Colorful new images from the Cassini spacecraft show that Saturn’s northern hemisphere has a case of the blues. In the first image, the icy moon Mimas is set against a dazzling and dramatic portrait of Saturn’s azure northern hemisphere and the shadows of its rings. A second image shows Saturn’s northern polar region is a dim blue. The blue color of Saturn’s northern latitudes may to be linked to the apparently cloud-free nature of the upper atmosphere there. A precise understanding of the phenomenon may come from further study by Cassini imaging scientists.
The new images are available at http://www.nasa.gov/cassini, http://saturn.jpl.nasa.gov and http://ciclops.org.
In the first of these colorful views, Mimas moves in its orbit against the blue backdrop of Saturn’s atmosphere, which is draped by sweeping shadows cast by the rings. A few large craters are visible on Mimas, giving the icy moon a dimpled appearance.
The second view shows Saturn’s northern polar region, where shadows cast by the rings surrounding the pole appear as dark bands. The ring shadows at higher latitudes correspond to locations on the ring plane that are farther from the planet – in other words, the northernmost ring shadow in this view is cast by the outer edge of Saturn’s A ring. Spots of bright clouds also are visible throughout the region.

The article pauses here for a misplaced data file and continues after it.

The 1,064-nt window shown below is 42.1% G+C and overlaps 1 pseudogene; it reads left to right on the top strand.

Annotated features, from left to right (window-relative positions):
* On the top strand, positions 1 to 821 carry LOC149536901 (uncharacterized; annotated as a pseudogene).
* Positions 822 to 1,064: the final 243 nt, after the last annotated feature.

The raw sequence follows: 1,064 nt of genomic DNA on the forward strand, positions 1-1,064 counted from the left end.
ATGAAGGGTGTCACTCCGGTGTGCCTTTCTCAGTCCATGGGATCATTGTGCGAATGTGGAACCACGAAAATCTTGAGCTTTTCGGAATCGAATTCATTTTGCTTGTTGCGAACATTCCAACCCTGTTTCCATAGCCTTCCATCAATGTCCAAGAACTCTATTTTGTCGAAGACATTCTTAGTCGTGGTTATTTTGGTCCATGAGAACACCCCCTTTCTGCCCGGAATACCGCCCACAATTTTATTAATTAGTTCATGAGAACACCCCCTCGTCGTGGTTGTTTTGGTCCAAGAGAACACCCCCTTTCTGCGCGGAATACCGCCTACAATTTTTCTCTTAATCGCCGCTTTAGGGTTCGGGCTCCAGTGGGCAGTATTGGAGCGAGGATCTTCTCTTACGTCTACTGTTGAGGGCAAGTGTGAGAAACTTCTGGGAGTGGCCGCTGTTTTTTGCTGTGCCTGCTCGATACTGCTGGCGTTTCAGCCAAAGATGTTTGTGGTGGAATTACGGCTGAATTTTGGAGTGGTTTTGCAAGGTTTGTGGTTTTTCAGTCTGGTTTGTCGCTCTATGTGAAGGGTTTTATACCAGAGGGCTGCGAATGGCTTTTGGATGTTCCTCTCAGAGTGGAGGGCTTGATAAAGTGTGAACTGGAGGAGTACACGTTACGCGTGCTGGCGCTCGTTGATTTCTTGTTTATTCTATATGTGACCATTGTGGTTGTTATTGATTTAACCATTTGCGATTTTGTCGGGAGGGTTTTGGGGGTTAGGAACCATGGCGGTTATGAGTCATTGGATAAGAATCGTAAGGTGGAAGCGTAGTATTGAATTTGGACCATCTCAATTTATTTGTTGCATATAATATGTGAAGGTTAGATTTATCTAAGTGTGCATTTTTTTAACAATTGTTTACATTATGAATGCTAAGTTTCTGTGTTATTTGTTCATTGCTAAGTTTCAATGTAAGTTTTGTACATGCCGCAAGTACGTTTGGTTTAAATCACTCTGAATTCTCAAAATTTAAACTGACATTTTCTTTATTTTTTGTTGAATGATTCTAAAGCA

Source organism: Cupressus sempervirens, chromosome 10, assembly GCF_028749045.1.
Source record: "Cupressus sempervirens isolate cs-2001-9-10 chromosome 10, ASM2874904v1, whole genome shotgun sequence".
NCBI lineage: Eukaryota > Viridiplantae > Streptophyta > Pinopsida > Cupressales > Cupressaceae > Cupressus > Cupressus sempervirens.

The view of Saturn and Mimas was taken by the Cassini spacecraft’s narrow angle camera on Jan. 18, 2005, at a distance of approximately 1.4 million kilometers (870,000 miles) from Saturn. The view of Saturn’s northern polar region was taken with Cassini’s wide angle camera on Dec. 14, 2004, at a distance of 719,200 kilometers (446,900 miles) from Saturn.
The Cassini-Huygens mission is a cooperative project of NASA, the European Space Agency and the Italian Space Agency. The Jet Propulsion Laboratory, a division of the California Institute of Technology in Pasadena, manages the Cassini-Huygens mission for NASA’s Science Mission Directorate, Washington, D.C. The Cassini orbiter and its two onboard cameras were designed, developed and assembled at JPL. The imaging team is based at the Space Science Institute, Boulder, Colo.